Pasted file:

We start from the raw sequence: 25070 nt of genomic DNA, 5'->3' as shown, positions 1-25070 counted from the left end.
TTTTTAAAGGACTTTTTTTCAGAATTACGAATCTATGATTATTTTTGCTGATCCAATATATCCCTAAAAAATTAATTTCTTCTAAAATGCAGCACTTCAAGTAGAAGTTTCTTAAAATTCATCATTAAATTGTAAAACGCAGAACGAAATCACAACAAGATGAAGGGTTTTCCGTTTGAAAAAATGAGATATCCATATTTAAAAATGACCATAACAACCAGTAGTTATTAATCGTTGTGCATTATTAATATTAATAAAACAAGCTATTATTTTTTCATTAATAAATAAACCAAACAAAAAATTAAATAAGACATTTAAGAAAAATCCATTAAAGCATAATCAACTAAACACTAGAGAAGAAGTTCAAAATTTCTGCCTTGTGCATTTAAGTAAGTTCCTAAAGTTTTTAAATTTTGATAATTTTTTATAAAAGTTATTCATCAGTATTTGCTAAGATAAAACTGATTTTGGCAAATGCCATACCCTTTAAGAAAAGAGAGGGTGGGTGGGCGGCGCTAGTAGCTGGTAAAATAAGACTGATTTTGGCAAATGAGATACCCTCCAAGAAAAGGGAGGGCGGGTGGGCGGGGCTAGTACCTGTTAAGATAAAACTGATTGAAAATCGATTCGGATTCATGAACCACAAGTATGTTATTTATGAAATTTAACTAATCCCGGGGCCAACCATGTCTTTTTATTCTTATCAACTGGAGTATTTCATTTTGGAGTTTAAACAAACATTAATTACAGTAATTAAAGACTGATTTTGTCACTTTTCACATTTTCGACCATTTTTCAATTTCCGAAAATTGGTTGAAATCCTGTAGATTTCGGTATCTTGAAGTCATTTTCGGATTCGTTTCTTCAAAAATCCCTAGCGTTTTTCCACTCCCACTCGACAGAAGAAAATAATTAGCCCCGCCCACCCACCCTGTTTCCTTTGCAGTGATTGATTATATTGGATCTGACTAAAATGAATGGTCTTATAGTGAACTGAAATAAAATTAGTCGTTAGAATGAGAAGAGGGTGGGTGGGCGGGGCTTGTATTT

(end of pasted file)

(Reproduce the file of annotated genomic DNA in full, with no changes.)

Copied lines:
We start from the raw sequence: 25070 nt of genomic DNA, 5'->3' as shown, positions 1-25070 counted from the left end.
TTTTTAAAGGACTTTTTTTCAGAATTACGAATCTATGATTATTTTTGCTGATCCAATATATCCCTAAAAAATTAATTTCTTCTAAAATGCAGCACTTCAAGTAGAAGTTTCTTAAAATTCATCATTAAATTGTAAAACGCAGAACGAAATCACAACAAGATGAAGGGTTTTCCGTTTGAAAAAATGAGATATCCATATTTAAAAATGACCATAACAACCAGTAGTTATTAATCGTTGTGCATTATTAATATTAATAAAACAAGCTATTATTTTTTCATTAATAAATAAACCAAACAAAAAATTAAATAAGACATTTAAGAAAAATCCATTAAAGCATAATCAACTAAACACTAGAGAAGAAGTTCAAAATTTCTGCCTTGTGCATTTAAGTAAGTTCCTAAAGTTTTTAAATTTTGATAATTTTTTATAAAAGTTATTCATCAGTATTTGCTAAGATAAAACTGATTTTGGCAAATGCCATACCCTTTAAGAAAAGAGAGGGTGGGTGGGCGGCGCTAGTAGCTGGTAAAATAAGACTGATTTTGGCAAATGAGATACCCTCCAAGAAAAGGGAGGGCGGGTGGGCGGGGCTAGTACCTGTTAAGATAAAACTGATTGAAAATCGATTCGGATTCATGAACCACAAGTATGTTATTTATGAAATTTAACTAATCCCGGGGCCAACCATGTCTTTTTATTCTTATCAACTGGAGTATTTCATTTTGGAGTTTAAACAAACATTAATTACAGTAATTAAAGACTGATTTTGTCACTTTTCACATTTTCGACCATTTTTCAATTTCCGAAAATTGGTTGAAATCCTGTAGATTTCGGTATCTTGAAGTCATTTTCGGATTCGTTTCTTCAAAAATCCCTAGCGTTTTTCCACTCCCACTCGACAGAAGAAAATAATTAGCCCCGCCCACCCACCCTGTTTCCTTTGCAGTGATTGATTATATTGGATCTGACTAAAATGAATGGTCTTATAGTGAACTGAAATAAAATTAGTCGTTAGAATGAGAAGAGGGTGGGTGGGCGGGGCTTGTATTT